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Posted 13 August 2012 - 02:15 PM

Good work, and thanks for the update!
Are the mot testing rules online for this, so I know how to do mine?


No problem!
http://www.ukmot.com/1-6.asp Refers to the headlight aim rules.

I just did it using the wall at the back of my garage to check the dip levels.

#7 jeebowhite

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Posted 14 August 2012 - 12:22 PM

might be worth pulling the adjuster control panel out and check that its all wired up ok, might be a loose connection is why you are not able to remotely change it.

#8 Paddy H

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Posted 14 August 2012 - 06:04 PM

i think this was mentioned before, won't a local garage get it in and do it properly for a small amount? Im waiting for my LED sidelights then I'm getting mine done, mine arnt bad at the minute but il need them all adjusted.

#9 slamduncan

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Posted 17 August 2012 - 04:43 PM

might be worth pulling the adjuster control panel out and check that its all wired up ok, might be a loose connection is why you are not able to remotely change it.


Oh mis-communicated the last post.

My headlight dip controls inside the cabin work just fine, it goes up when i roll it that way and down again when i return the dial.

My problem was that the unit on one side in particular was pointing too high to begin with, so with the settings turned down to lowest dip, it was still too high (even though it moved down when i used the remote inside the cabin).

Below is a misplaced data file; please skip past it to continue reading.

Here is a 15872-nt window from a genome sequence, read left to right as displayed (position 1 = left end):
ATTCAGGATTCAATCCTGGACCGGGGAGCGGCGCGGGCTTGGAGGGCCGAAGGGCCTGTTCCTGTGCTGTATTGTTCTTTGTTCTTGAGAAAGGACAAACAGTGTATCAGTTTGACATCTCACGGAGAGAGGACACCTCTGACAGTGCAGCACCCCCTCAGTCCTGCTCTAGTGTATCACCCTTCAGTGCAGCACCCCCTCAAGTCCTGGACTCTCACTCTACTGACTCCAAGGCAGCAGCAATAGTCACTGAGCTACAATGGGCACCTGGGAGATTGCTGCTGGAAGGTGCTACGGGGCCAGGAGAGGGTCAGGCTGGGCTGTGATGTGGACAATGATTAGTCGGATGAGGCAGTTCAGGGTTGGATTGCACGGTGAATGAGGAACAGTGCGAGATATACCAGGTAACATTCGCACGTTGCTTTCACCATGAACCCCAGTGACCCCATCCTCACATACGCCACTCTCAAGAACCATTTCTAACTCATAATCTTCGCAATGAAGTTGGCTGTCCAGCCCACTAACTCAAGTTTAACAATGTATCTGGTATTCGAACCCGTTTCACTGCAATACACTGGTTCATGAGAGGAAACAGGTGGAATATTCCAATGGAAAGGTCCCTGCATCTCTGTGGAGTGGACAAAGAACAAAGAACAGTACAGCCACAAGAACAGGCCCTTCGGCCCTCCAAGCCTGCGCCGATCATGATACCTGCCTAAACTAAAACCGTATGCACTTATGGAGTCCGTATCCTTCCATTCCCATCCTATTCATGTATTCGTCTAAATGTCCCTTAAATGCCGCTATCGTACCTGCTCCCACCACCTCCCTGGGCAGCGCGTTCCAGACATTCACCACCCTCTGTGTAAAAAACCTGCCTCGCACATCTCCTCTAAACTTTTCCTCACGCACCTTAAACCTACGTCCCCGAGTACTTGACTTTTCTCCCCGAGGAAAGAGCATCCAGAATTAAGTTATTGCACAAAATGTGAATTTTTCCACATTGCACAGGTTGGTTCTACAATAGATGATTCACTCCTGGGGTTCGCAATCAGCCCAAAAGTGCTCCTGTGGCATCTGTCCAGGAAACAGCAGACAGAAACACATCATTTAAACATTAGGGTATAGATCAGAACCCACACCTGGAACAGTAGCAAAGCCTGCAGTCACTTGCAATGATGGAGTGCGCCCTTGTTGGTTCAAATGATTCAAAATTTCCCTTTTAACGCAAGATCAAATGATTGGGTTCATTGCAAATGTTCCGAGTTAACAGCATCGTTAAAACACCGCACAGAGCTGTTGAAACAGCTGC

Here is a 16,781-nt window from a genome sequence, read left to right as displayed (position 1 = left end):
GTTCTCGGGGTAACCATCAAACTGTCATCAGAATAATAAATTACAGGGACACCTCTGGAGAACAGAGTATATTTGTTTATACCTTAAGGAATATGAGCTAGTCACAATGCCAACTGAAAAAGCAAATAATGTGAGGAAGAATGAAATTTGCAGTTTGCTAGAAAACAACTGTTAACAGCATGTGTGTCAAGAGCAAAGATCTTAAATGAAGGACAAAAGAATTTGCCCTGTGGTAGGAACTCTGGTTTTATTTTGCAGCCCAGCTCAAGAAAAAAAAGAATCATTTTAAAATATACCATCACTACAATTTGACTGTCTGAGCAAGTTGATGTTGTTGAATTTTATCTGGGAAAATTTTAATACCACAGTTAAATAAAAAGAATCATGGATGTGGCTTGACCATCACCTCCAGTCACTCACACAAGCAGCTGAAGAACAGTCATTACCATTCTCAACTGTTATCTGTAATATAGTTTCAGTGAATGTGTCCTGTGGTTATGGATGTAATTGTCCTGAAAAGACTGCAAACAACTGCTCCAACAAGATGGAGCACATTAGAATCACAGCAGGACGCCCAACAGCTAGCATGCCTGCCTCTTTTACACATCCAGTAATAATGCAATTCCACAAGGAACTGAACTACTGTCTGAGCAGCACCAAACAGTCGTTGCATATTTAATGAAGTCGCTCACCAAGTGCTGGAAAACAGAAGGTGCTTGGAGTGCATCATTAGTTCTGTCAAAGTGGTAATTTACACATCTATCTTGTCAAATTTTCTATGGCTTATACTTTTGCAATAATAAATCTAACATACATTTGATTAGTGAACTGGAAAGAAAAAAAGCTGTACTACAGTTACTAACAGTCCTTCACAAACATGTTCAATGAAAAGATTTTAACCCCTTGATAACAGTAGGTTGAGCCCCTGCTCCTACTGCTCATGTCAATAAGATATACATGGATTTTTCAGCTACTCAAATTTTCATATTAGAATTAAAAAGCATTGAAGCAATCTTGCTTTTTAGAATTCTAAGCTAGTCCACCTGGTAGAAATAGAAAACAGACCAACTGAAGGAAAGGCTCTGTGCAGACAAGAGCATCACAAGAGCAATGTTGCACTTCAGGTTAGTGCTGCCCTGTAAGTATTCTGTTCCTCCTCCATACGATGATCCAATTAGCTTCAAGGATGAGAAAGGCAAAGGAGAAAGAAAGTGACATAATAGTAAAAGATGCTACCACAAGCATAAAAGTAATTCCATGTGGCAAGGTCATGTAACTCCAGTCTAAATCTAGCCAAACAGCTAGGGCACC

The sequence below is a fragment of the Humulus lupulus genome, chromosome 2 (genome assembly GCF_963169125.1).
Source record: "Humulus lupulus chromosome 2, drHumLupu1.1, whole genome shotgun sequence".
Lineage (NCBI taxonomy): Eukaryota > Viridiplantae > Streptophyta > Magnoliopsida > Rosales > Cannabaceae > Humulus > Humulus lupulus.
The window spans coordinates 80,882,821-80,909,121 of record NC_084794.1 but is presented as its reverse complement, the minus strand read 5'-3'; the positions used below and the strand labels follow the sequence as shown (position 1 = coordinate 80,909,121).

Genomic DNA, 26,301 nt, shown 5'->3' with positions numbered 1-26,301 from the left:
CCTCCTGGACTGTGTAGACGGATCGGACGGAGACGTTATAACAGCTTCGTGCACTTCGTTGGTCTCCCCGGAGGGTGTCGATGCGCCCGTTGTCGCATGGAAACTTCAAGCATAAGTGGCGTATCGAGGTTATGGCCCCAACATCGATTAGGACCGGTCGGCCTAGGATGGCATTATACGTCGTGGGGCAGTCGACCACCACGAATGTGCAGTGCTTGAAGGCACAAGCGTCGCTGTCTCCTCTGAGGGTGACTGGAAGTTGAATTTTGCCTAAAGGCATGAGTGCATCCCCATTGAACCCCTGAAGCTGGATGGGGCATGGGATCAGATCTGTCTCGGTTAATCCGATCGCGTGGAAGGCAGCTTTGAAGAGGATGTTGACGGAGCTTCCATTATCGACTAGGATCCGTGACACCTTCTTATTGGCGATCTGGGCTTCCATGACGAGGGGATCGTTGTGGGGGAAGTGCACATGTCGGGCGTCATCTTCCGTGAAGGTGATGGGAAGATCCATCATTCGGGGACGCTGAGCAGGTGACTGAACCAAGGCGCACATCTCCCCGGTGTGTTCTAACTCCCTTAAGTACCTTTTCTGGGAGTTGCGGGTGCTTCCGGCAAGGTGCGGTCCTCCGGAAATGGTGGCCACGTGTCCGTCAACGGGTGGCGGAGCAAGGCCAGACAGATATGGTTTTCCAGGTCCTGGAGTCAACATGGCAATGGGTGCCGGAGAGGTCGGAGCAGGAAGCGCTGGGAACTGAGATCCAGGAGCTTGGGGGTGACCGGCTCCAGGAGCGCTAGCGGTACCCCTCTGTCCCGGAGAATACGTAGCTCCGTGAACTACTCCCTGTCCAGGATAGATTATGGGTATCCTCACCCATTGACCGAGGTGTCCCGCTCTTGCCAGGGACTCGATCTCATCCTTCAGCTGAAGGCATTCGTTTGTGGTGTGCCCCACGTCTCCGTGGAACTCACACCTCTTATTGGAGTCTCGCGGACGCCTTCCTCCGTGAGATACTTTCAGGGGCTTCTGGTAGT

Anyhoo all sorted now

#10 jeebowhite

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Posted 20 August 2012 - 01:05 PM

aaaah, OK, makes sense :) well, glad you got it sorted anyway, a nice easy fix, just make sure you will still pass the lighting requirements of the MOT after your 'modification'.

#11 .Ryan

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Posted 05 November 2012 - 01:16 AM

Still having issues with mine, thinking of taking it to Kwikfit for them to sort.

#12 ManchesterMike

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Posted 20 July 2015 - 09:19 AM

One thing no-one seems to have mentioned, not even the official Ford video (!), is what setting to have the in-car, driver adjustment control set at. I presumed mid-point, so that adjustment can be made in either direction (up or down) whilst driving but the MoT testing instructions are that this control must be set at the highest position for adjustment:

Where driver’s beam aim controls are fitted the beam aim should be tested without altering the control setting except where this would result in failure for beam aim being too low. In such cases the beam aim should be re-checked with the control set at its ‘highest’ position. 

​I suspect that in most cases of mis-aligned beams, the technician didn't check the in-car control and, therefore, when the lights were adjusted, they ended up being mis-aligned through forgetting to check the setting of this control!



#13 mjt

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Posted 20 July 2015 - 09:29 AM

I think the adjustment should be made with the control set on the highest setting and a driver in the car. This way the control can always bring the beams down to compensate for a fully-loaded rear. It will never be necessary to raise the beams above the setting for an empty car plus driver.



#14 ManchesterMike

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Posted 20 July 2015 - 10:37 AM

Yes, I wondered about having someone in the driver's seat.

Your explanation for using the highest setting of the driver's manual control confirms why the MoT test instructions also requires the highest setting.